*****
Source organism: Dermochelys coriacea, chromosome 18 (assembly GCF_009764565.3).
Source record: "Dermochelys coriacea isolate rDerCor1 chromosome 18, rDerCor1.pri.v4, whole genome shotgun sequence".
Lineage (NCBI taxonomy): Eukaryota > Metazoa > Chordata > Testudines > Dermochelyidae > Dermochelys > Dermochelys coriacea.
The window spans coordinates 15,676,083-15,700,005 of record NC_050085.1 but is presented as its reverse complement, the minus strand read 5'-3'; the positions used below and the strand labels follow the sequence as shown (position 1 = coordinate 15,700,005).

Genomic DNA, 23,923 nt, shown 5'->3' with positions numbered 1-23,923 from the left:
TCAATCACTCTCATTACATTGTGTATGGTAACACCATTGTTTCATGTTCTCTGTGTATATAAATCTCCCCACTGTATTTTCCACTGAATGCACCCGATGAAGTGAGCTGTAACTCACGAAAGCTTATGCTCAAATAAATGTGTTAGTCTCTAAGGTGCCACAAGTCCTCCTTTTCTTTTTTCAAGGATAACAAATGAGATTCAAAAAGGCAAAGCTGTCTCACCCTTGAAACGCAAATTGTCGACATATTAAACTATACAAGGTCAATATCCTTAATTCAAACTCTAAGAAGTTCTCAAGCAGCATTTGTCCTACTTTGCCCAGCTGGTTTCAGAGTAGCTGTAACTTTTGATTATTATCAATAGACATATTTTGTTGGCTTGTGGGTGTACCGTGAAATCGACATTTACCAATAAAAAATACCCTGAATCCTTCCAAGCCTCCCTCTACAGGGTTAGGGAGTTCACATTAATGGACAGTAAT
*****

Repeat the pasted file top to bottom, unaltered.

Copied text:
Source organism: Dermochelys coriacea, chromosome 18 (assembly GCF_009764565.3).
Source record: "Dermochelys coriacea isolate rDerCor1 chromosome 18, rDerCor1.pri.v4, whole genome shotgun sequence".
Lineage (NCBI taxonomy): Eukaryota > Metazoa > Chordata > Testudines > Dermochelyidae > Dermochelys > Dermochelys coriacea.
The window spans coordinates 15,676,083-15,700,005 of record NC_050085.1 but is presented as its reverse complement, the minus strand read 5'-3'; the positions used below and the strand labels follow the sequence as shown (position 1 = coordinate 15,700,005).

Genomic DNA, 23,923 nt, shown 5'->3' with positions numbered 1-23,923 from the left:
TCAATCACTCTCATTACATTGTGTATGGTAACACCATTGTTTCATGTTCTCTGTGTATATAAATCTCCCCACTGTATTTTCCACTGAATGCACCCGATGAAGTGAGCTGTAACTCACGAAAGCTTATGCTCAAATAAATGTGTTAGTCTCTAAGGTGCCACAAGTCCTCCTTTTCTTTTTTCAAGGATAACAAATGAGATTCAAAAAGGCAAAGCTGTCTCACCCTTGAAACGCAAATTGTCGACATATTAAACTATACAAGGTCAATATCCTTAATTCAAACTCTAAGAAGTTCTCAAGCAGCATTTGTCCTACTTTGCCCAGCTGGTTTCAGAGTAGCTGTAACTTTTGATTATTATCAATAGACATATTTTGTTGGCTTGTGGGTGTACCGTGAAATCGACATTTACCAATAAAAAATACCCTGAATCCTTCCAAGCCTCCCTCTACAGGGTTAGGGAGTTCACATTAATGGACAGTAAT